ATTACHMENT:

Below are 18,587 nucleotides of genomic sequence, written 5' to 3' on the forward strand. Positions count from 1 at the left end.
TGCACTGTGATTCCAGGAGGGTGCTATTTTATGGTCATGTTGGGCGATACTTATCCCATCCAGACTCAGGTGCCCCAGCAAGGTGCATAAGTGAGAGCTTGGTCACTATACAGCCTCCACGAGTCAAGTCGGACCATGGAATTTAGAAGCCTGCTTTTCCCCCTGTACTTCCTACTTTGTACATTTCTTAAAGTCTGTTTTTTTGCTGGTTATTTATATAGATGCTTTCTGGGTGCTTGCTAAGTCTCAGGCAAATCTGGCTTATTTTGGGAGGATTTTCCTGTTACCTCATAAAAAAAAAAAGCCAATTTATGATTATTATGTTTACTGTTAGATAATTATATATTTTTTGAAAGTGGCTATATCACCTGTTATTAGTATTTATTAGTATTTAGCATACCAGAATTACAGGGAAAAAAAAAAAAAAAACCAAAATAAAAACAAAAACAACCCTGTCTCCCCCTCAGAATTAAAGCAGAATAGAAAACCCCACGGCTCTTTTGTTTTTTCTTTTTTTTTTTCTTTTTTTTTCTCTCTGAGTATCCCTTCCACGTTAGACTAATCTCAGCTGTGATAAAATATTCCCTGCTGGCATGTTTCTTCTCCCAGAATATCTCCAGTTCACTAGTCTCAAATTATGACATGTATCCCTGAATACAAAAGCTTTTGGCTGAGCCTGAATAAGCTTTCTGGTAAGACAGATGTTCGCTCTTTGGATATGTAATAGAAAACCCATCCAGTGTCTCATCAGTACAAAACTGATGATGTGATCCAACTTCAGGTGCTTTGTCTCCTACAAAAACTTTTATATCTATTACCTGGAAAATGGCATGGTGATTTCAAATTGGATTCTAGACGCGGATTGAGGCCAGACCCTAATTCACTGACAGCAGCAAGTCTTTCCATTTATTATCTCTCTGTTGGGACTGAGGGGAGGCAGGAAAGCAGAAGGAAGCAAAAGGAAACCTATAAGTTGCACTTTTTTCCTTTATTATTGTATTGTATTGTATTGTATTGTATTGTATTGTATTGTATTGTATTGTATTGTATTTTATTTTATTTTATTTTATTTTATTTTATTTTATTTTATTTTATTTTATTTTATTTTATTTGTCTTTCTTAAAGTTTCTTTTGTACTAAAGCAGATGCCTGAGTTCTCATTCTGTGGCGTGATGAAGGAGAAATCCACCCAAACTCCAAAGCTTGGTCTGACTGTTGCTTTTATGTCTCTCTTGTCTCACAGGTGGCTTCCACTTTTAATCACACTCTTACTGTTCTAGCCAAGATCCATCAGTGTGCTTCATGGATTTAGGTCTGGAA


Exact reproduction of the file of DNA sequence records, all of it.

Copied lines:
Below are 18,587 nucleotides of genomic sequence, written 5' to 3' on the forward strand. Positions count from 1 at the left end.
TGCACTGTGATTCCAGGAGGGTGCTATTTTATGGTCATGTTGGGCGATACTTATCCCATCCAGACTCAGGTGCCCCAGCAAGGTGCATAAGTGAGAGCTTGGTCACTATACAGCCTCCACGAGTCAAGTCGGACCATGGAATTTAGAAGCCTGCTTTTCCCCCTGTACTTCCTACTTTGTACATTTCTTAAAGTCTGTTTTTTTGCTGGTTATTTATATAGATGCTTTCTGGGTGCTTGCTAAGTCTCAGGCAAATCTGGCTTATTTTGGGAGGATTTTCCTGTTACCTCATAAAAAAAAAAAGCCAATTTATGATTATTATGTTTACTGTTAGATAATTATATATTTTTTGAAAGTGGCTATATCACCTGTTATTAGTATTTATTAGTATTTAGCATACCAGAATTACAGGGAAAAAAAAAAAAAAAACCAAAATAAAAACAAAAACAACCCTGTCTCCCCCTCAGAATTAAAGCAGAATAGAAAACCCCACGGCTCTTTTGTTTTTTCTTTTTTTTTTTCTTTTTTTTTCTCTCTGAGTATCCCTTCCACGTTAGACTAATCTCAGCTGTGATAAAATATTCCCTGCTGGCATGTTTCTTCTCCCAGAATATCTCCAGTTCACTAGTCTCAAATTATGACATGTATCCCTGAATACAAAAGCTTTTGGCTGAGCCTGAATAAGCTTTCTGGTAAGACAGATGTTCGCTCTTTGGATATGTAATAGAAAACCCATCCAGTGTCTCATCAGTACAAAACTGATGATGTGATCCAACTTCAGGTGCTTTGTCTCCTACAAAAACTTTTATATCTATTACCTGGAAAATGGCATGGTGATTTCAAATTGGATTCTAGACGCGGATTGAGGCCAGACCCTAATTCACTGACAGCAGCAAGTCTTTCCATTTATTATCTCTCTGTTGGGACTGAGGGGAGGCAGGAAAGCAGAAGGAAGCAAAAGGAAACCTATAAGTTGCACTTTTTTCCTTTATTATTGTATTGTATTGTATTGTATTGTATTGTATTGTATTGTATTGTATTGTATTGTATTTTATTTTATTTTATTTTATTTTATTTTATTTTATTTTATTTTATTTTATTTTATTTTATTTGTCTTTCTTAAAGTTTCTTTTGTACTAAAGCAGATGCCTGAGTTCTCATTCTGTGGCGTGATGAAGGAGAAATCCACCCAAACTCCAAAGCTTGGTCTGACTGTTGCTTTTATGTCTCTCTTGTCTCACAGGTGGCTTCCACTTTTAATCACACTCTTACTGTTCTAGCCAAGATCCATCAGTGTGCTTCATGGATTTAGGTCTGGAA